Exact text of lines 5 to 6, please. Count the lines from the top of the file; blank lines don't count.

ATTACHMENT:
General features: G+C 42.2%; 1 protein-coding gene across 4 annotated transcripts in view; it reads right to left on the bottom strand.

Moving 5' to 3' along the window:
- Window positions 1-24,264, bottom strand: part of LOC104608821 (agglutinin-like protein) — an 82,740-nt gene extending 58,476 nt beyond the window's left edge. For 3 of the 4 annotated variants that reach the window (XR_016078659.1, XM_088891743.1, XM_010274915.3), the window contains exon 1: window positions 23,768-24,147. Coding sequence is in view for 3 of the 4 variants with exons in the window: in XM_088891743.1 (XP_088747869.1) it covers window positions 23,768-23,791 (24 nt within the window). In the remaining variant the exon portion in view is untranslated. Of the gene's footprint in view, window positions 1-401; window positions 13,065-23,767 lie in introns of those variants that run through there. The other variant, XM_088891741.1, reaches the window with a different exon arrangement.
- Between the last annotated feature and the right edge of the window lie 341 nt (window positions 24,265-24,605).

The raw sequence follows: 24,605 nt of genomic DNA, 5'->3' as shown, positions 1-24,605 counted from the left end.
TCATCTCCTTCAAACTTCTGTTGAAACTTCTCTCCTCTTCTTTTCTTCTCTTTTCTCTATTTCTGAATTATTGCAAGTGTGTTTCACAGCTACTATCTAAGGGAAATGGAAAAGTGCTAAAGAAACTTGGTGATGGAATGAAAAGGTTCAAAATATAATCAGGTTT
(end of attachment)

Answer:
The raw sequence follows: 24,605 nt of genomic DNA, 5'->3' as shown, positions 1-24,605 counted from the left end.
TCATCTCCTTCAAACTTCTGTTGAAACTTCTCTCCTCTTCTTTTCTTCTCTTTTCTCTATTTCTGAATTATTGCAAGTGTGTTTCACAGCTACTATCTAAGGGAAATGGAAAAGTGCTAAAGAAACTTGGTGATGGAATGAAAAGGTTCAAAATATAATCAGGTTT